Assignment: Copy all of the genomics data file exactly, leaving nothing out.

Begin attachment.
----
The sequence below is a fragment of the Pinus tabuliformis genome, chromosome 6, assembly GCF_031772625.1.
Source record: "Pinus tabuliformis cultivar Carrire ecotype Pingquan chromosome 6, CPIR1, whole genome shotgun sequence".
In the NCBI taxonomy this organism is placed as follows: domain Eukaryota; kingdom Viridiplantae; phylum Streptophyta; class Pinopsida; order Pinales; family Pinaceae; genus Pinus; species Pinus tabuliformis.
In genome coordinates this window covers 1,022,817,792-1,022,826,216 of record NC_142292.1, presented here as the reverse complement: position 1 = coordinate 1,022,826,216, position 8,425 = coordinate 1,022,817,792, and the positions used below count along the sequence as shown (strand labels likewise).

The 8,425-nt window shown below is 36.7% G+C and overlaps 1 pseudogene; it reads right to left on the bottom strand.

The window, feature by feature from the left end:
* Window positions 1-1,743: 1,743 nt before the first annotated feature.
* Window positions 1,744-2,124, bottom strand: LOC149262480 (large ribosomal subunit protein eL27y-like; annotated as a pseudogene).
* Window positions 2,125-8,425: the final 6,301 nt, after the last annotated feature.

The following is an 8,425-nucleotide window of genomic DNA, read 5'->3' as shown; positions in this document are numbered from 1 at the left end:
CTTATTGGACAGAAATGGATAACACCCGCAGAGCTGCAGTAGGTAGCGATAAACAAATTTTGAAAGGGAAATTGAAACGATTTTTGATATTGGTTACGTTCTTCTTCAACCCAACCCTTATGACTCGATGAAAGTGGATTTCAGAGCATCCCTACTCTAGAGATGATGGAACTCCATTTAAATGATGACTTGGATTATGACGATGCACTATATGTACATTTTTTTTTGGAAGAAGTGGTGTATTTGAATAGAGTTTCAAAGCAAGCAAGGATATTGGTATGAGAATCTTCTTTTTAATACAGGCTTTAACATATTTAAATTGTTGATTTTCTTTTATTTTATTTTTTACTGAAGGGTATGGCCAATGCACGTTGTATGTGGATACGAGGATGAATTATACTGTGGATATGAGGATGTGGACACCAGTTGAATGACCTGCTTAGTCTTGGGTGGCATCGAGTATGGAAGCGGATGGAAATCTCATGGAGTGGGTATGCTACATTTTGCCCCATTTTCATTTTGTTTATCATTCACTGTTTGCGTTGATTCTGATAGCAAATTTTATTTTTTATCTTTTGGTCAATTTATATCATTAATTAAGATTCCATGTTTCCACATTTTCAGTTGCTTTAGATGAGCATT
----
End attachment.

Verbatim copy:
The sequence below is a fragment of the Pinus tabuliformis genome, chromosome 6, assembly GCF_031772625.1.
Source record: "Pinus tabuliformis cultivar Carrire ecotype Pingquan chromosome 6, CPIR1, whole genome shotgun sequence".
In the NCBI taxonomy this organism is placed as follows: domain Eukaryota; kingdom Viridiplantae; phylum Streptophyta; class Pinopsida; order Pinales; family Pinaceae; genus Pinus; species Pinus tabuliformis.
In genome coordinates this window covers 1,022,817,792-1,022,826,216 of record NC_142292.1, presented here as the reverse complement: position 1 = coordinate 1,022,826,216, position 8,425 = coordinate 1,022,817,792, and the positions used below count along the sequence as shown (strand labels likewise).

The 8,425-nt window shown below is 36.7% G+C and overlaps 1 pseudogene; it reads right to left on the bottom strand.

The window, feature by feature from the left end:
* Window positions 1-1,743: 1,743 nt before the first annotated feature.
* Window positions 1,744-2,124, bottom strand: LOC149262480 (large ribosomal subunit protein eL27y-like; annotated as a pseudogene).
* Window positions 2,125-8,425: the final 6,301 nt, after the last annotated feature.

The following is an 8,425-nucleotide window of genomic DNA, read 5'->3' as shown; positions in this document are numbered from 1 at the left end:
CTTATTGGACAGAAATGGATAACACCCGCAGAGCTGCAGTAGGTAGCGATAAACAAATTTTGAAAGGGAAATTGAAACGATTTTTGATATTGGTTACGTTCTTCTTCAACCCAACCCTTATGACTCGATGAAAGTGGATTTCAGAGCATCCCTACTCTAGAGATGATGGAACTCCATTTAAATGATGACTTGGATTATGACGATGCACTATATGTACATTTTTTTTTGGAAGAAGTGGTGTATTTGAATAGAGTTTCAAAGCAAGCAAGGATATTGGTATGAGAATCTTCTTTTTAATACAGGCTTTAACATATTTAAATTGTTGATTTTCTTTTATTTTATTTTTTACTGAAGGGTATGGCCAATGCACGTTGTATGTGGATACGAGGATGAATTATACTGTGGATATGAGGATGTGGACACCAGTTGAATGACCTGCTTAGTCTTGGGTGGCATCGAGTATGGAAGCGGATGGAAATCTCATGGAGTGGGTATGCTACATTTTGCCCCATTTTCATTTTGTTTATCATTCACTGTTTGCGTTGATTCTGATAGCAAATTTTATTTTTTATCTTTTGGTCAATTTATATCATTAATTAAGATTCCATGTTTCCACATTTTCAGTTGCTTTAGATGAGCATT